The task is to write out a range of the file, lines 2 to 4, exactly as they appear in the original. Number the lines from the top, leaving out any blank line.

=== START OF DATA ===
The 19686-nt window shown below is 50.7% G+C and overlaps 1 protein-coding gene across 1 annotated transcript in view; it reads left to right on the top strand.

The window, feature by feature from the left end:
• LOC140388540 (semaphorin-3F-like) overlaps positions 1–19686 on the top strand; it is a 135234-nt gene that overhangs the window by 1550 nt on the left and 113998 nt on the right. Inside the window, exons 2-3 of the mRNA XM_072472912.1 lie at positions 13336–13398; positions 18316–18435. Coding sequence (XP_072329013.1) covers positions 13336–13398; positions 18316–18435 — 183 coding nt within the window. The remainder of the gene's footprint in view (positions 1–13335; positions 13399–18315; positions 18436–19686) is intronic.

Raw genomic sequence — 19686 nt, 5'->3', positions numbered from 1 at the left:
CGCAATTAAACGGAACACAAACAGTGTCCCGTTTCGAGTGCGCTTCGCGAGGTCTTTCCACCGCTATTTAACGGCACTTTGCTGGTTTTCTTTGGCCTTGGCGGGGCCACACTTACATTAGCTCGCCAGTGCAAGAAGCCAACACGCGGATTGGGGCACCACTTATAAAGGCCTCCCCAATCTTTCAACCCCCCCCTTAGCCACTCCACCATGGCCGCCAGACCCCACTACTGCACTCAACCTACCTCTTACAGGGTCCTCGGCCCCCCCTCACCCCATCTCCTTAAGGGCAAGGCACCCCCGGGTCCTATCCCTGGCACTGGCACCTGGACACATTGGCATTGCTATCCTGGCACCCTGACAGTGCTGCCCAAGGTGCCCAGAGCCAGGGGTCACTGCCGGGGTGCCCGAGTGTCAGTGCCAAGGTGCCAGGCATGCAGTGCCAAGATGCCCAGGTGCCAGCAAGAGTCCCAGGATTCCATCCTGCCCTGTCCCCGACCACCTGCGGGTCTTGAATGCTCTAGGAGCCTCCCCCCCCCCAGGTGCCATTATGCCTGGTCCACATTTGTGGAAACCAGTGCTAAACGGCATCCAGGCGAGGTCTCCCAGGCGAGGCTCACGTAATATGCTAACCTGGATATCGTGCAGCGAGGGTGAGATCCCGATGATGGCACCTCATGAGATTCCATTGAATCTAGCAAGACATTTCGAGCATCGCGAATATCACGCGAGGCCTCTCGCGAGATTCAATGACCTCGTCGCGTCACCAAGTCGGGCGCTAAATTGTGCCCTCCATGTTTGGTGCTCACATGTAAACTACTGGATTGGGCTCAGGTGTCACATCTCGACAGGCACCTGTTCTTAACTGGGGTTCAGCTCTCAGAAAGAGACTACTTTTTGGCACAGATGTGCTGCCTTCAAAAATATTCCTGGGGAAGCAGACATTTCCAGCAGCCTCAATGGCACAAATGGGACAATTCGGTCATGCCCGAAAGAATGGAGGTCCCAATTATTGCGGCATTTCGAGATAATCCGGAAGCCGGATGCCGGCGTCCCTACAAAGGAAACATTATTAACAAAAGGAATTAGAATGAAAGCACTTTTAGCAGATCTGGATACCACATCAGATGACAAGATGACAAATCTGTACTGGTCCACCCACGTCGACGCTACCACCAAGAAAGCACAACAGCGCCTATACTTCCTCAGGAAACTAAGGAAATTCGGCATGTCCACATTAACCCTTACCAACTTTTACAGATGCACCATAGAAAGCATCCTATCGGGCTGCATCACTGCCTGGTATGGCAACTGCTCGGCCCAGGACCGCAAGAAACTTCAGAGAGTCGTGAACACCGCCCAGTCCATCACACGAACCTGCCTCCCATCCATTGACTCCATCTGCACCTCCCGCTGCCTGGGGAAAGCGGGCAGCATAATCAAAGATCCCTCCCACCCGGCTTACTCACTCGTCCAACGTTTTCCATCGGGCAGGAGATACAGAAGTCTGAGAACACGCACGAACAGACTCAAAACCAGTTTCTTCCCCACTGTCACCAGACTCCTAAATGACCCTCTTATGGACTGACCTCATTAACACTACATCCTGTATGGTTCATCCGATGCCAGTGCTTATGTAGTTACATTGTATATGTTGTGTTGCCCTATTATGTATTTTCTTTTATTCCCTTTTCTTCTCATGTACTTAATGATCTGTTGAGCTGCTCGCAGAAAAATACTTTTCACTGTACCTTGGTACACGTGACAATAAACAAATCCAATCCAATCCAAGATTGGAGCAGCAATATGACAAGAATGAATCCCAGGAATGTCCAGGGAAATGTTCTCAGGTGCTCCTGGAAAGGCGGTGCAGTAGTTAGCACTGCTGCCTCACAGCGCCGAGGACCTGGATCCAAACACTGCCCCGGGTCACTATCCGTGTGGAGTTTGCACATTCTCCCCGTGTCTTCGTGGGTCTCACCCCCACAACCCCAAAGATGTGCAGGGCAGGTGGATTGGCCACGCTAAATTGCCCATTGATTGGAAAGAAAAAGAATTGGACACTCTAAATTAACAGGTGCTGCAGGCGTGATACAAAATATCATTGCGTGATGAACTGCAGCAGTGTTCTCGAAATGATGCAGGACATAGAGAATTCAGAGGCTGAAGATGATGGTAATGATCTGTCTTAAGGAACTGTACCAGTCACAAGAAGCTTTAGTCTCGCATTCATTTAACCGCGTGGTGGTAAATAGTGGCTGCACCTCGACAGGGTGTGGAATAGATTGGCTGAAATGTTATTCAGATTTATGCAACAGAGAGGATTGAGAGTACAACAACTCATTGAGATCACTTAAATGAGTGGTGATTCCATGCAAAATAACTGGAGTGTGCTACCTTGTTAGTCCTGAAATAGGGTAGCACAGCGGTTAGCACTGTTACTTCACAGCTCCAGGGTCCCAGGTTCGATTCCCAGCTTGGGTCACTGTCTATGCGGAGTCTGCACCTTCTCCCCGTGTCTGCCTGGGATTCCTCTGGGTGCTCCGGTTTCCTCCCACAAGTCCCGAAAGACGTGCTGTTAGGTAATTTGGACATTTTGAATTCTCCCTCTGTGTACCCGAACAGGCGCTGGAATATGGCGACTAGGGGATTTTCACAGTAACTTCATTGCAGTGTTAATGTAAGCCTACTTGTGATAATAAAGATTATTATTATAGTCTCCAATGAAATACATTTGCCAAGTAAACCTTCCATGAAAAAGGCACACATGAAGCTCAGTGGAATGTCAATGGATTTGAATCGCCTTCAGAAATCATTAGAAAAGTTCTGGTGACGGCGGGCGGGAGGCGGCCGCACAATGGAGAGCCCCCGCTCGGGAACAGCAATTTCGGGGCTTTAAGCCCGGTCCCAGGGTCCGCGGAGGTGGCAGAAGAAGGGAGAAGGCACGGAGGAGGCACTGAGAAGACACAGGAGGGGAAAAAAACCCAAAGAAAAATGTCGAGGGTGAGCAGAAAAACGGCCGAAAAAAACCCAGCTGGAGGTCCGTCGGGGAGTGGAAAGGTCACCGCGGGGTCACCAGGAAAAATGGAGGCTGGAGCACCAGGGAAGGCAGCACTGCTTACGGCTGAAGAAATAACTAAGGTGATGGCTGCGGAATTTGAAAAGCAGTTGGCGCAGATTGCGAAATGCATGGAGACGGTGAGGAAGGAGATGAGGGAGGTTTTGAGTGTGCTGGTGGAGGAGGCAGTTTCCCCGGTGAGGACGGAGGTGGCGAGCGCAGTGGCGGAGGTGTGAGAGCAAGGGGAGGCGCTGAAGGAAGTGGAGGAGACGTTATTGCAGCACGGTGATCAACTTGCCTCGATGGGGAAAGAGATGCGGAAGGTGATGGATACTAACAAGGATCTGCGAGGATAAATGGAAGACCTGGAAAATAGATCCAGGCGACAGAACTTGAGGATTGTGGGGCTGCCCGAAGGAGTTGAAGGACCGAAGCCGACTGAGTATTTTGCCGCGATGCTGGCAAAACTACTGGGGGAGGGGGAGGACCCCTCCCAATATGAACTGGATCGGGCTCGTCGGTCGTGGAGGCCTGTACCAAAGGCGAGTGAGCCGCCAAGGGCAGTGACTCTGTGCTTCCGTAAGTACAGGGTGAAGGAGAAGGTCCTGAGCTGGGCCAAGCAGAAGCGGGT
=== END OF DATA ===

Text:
The window, feature by feature from the left end:
• LOC140388540 (semaphorin-3F-like) overlaps positions 1–19686 on the top strand; it is a 135234-nt gene that overhangs the window by 1550 nt on the left and 113998 nt on the right. Inside the window, exons 2-3 of the mRNA XM_072472912.1 lie at positions 13336–13398; positions 18316–18435. Coding sequence (XP_072329013.1) covers positions 13336–13398; positions 18316–18435 — 183 coding nt within the window. The remainder of the gene's footprint in view (positions 1–13335; positions 13399–18315; positions 18436–19686) is intronic.

Raw genomic sequence — 19686 nt, 5'->3', positions numbered from 1 at the left: